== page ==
Steinmaus C.,University of California at Berkeley | Steinmaus C.,U.S. Environmental Protection Agency | Ferreccio C.,University of Santiago de Chile | Acevedo J.,University of Santiago de Chile | And 15 more authors.
Cancer Epidemiology Biomarkers and Prevention | Year: 2014

Background: From 1958 to 1970, >100,000 people in northern Chile were exposed to a well-documented, distinct period of high drinking water arsenic concentrations. We previously reported ecological evidence suggesting that early-life exposure in this population resulted in increased mortality in adults from several outcomes, including lung and bladder cancer. Methods: We have now completed the first study ever assessing incident cancer cases after early-life arsenic exposure, and the first study on this topic with individual participant exposure and confounding factor data. Subjects included 221 lung and 160 bladder cancer cases diagnosed in northern Chile from 2007 to 2010, and 508 age and gender-matched controls. Results: ORs adjusted for age, sex, and smoking in those only exposed in early life to arsenic water concentrations of ≤110,110 to 800, and >800 μg/L were 1.00,1.88 [95% confidence interval (CI), 0.96-3.71], and 5.24 (3.05-9.00; Ptrend < 0.001) for lung cancer, and 1.00,2.94 (1.29-6.70), and 8.11 (4.31-15.25; Ptrend < 0.001) for bladder cancer. ORs were lower in those not exposed until adulthood. The highest category (>800 μg/L) involved exposures that started 49 to 52 years before, and ended 37 to 40 years before the cancer cases were diagnosed. Conclusion: Lung and bladder cancer incidence in adults was markedly increased following exposure to arsenic in early life, even up to 40 years after high exposures ceased. Such findings have not been identified before for any environmental exposure, and suggest that humans are extraordinarily susceptible to early-life arsenic exposure. Impact: Policies aimed at reducing early-life exposure may help reduce the long-term risks of arsenic-related disease. © 2014 American Association for Cancer Research. doi: 10.1158/1055-9965.EPI-14- 0059.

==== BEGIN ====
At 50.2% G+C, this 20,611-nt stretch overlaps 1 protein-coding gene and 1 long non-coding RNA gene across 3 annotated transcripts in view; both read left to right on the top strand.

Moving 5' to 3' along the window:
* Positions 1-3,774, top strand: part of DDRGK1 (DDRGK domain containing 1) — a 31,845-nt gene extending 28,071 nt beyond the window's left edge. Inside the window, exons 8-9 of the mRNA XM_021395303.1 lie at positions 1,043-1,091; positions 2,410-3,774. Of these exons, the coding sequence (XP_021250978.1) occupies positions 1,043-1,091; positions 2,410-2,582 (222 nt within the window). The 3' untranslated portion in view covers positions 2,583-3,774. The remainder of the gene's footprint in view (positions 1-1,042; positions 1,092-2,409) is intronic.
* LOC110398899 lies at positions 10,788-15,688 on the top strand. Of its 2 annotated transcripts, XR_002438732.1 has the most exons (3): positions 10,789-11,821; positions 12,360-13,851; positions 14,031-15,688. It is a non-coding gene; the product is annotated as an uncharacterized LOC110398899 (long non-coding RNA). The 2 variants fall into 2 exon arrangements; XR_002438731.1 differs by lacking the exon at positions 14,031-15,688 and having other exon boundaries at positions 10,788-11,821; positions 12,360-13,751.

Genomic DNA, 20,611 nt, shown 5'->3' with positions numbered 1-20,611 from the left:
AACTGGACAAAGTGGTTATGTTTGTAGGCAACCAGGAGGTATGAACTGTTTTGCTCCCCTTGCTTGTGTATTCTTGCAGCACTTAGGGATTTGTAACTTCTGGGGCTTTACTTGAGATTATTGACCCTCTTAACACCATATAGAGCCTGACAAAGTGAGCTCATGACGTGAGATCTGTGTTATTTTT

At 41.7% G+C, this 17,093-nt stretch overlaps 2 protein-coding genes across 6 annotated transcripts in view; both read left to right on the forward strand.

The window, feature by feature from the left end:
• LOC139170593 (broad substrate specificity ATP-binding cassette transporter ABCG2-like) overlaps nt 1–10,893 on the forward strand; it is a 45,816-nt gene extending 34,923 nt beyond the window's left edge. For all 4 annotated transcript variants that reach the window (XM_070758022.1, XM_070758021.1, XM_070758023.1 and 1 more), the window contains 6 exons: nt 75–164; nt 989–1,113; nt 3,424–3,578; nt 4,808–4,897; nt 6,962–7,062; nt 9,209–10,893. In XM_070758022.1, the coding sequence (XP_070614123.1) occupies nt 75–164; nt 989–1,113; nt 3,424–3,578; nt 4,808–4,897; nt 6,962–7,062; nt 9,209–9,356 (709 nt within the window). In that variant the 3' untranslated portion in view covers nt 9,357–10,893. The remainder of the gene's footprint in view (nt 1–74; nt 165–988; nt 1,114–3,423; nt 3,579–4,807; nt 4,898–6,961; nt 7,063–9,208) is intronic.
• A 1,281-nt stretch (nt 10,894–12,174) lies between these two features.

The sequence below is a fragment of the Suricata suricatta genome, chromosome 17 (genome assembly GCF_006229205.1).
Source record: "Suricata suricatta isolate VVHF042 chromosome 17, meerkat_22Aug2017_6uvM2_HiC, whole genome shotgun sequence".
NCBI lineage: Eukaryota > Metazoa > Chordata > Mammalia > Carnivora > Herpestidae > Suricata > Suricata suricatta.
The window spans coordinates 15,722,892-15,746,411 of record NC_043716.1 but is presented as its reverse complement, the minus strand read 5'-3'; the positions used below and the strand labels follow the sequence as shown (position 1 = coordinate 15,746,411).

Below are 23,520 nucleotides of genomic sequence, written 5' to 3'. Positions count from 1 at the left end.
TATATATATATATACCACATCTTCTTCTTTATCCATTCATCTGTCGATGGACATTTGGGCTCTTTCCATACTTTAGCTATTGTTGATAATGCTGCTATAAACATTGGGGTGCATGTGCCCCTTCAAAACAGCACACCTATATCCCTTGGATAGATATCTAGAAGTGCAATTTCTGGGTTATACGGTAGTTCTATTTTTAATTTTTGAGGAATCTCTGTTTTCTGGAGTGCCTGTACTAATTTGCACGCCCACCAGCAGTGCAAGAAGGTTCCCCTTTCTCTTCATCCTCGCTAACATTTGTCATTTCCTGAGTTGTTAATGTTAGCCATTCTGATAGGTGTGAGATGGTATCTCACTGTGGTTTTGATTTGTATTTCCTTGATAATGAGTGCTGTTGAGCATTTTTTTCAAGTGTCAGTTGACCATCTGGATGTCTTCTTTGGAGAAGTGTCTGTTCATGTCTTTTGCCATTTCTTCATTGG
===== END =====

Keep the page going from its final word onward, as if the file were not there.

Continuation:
Wu J.W.,U.S. National Institutes of Health | Cross A.J.,U.S. National Institutes of Health | Baris D.,U.S. National Institutes of Health | Ward M.H.,U.S. National Institutes of Health | And 9 more authors.
British Journal of Cancer | Year: 2012